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The global Covid-19 pandemic has shown that adaptation is the key to maintaining communication in a rapidly changing world. Where travel has been restricted, Zoom calls have become the standard. Where lockdowns have been imposed, home deliveries have increased. And as home schooling has been required, educational technology platforms have flourished.

One such example of this is uLesson, a Nigerian edtech start-up that was recently reported by TechCrunch to have received an additional $7.5m of funding. The platform’s growth has been facilitated by the onset of the pandemic, local lockdowns, and the subsequent uptake of smart devices in homes across Africa. This trend has helped to create a readymade e-learning network, through which the company has wasted no time in delivering its content.  

The uLesson distribution model also uses SD cards as a low bandwidth way to deliver its content across Africa. This is an important component in reaching people in areas where internet infrastructure is weak and technology uptake is low, because it offers a more traditional option in the battle to bring education to children in the time of the pandemic.

In the UK, we see similar options in play. The BBC announced on January 11th that it would be airing five hours of lockdown learning content on television every weekday. Since home learning was introduced in the UK, a debate has struck-up in the country about the disadvantages this poses to children from lower income backgrounds, who may have less access to home computers and smart devices. By bringing its programming directly to traditional TV sets, the BBC is able to leverage this more traditional (and low bandwidth) medium to complement its existing online education programmes.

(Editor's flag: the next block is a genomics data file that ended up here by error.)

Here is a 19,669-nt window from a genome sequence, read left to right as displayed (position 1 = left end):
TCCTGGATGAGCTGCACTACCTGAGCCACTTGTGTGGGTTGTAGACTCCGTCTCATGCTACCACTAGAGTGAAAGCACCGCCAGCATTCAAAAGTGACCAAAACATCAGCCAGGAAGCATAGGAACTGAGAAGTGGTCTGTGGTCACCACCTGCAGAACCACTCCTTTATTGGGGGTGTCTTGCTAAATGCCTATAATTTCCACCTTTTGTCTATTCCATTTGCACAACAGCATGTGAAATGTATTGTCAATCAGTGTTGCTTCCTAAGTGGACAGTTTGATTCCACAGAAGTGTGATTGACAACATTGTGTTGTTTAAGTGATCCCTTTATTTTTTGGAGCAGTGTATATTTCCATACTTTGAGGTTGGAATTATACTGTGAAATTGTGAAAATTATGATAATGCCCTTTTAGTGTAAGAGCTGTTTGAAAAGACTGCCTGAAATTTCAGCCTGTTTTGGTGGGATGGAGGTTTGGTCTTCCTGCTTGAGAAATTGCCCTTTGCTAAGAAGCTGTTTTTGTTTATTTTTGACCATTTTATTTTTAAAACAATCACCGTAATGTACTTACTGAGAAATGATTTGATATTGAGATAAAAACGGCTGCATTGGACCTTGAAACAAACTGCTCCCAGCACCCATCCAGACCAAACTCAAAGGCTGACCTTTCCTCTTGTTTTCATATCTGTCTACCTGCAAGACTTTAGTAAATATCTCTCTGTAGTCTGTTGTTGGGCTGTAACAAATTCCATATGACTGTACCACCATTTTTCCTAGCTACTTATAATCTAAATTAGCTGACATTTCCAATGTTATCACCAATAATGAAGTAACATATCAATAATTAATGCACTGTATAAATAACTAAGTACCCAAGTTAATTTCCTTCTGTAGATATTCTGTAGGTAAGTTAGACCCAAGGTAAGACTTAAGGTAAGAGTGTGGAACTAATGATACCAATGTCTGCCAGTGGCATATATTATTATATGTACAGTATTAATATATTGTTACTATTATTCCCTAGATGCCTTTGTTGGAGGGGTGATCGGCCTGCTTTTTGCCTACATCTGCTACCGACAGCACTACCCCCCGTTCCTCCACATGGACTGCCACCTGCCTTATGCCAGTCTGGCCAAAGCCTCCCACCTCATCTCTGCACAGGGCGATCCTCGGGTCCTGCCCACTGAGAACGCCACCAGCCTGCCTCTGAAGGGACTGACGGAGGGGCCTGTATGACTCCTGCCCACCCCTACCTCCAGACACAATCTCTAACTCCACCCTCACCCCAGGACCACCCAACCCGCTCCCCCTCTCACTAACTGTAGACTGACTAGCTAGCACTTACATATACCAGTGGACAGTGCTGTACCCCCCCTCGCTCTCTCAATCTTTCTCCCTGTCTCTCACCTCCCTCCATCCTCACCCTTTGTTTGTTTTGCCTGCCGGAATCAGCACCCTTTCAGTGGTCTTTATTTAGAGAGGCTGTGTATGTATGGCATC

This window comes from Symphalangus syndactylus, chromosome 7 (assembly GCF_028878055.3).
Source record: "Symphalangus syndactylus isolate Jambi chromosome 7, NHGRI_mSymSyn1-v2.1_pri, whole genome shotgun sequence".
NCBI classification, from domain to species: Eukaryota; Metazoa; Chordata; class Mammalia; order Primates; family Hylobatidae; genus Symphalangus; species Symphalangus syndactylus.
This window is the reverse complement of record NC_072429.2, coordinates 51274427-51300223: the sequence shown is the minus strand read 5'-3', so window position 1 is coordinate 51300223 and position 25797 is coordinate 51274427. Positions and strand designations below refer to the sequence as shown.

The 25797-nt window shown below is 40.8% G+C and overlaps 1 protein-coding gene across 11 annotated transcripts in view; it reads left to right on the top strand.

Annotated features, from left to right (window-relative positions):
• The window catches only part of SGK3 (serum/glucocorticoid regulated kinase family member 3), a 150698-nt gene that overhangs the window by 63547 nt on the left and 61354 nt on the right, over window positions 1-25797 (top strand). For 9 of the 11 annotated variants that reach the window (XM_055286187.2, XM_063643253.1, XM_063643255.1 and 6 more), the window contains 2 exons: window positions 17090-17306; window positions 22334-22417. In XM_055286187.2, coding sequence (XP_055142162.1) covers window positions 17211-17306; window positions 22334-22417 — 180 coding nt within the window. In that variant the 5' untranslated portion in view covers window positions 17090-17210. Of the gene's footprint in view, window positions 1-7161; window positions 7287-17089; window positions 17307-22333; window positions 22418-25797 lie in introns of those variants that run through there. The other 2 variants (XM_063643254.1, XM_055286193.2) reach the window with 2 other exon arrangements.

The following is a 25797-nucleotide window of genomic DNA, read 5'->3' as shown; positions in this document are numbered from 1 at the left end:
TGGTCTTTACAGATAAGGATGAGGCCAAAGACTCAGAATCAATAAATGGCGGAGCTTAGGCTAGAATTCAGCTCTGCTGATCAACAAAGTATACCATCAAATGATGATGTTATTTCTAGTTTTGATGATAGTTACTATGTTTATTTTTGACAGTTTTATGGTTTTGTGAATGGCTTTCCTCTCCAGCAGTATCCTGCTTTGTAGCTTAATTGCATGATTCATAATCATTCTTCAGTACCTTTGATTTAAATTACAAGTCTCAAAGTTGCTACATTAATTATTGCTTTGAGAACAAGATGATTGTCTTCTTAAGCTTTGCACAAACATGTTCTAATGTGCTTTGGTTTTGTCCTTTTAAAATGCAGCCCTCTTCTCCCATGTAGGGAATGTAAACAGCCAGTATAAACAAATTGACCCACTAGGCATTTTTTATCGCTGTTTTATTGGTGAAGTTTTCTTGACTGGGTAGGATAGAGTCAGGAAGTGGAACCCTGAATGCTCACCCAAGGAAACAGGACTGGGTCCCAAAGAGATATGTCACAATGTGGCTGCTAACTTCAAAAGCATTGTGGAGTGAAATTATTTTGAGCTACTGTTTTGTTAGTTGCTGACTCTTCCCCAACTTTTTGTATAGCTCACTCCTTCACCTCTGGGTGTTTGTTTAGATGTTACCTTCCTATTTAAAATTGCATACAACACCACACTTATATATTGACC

More broadly, we find that it is the reapplication – rather than the reinvention – of communications technologies, that the coronavirus pandemic has necessitated. The first mainstream video conferencing technology for example, was introduced by AT&T in the US in 1970. Zoom was founded in 2011 by a former Cisco engineer, and now sits in people’s living rooms as their main portal to the outside world.

What these trends highlight, is that Covid-19 has had a significant impact on our day-to-day human interactions. However, while it’s tempting to see these changes as being the result of sudden technological advancement, it’s actually the application of existing communications networks that has shifted. Looking beyond the pandemic, to a world that should begin to open up again this year, the interesting trend to follow will be to what extent we return to physical spaces, versus retaining some of the new inbound distribution norms that have been created.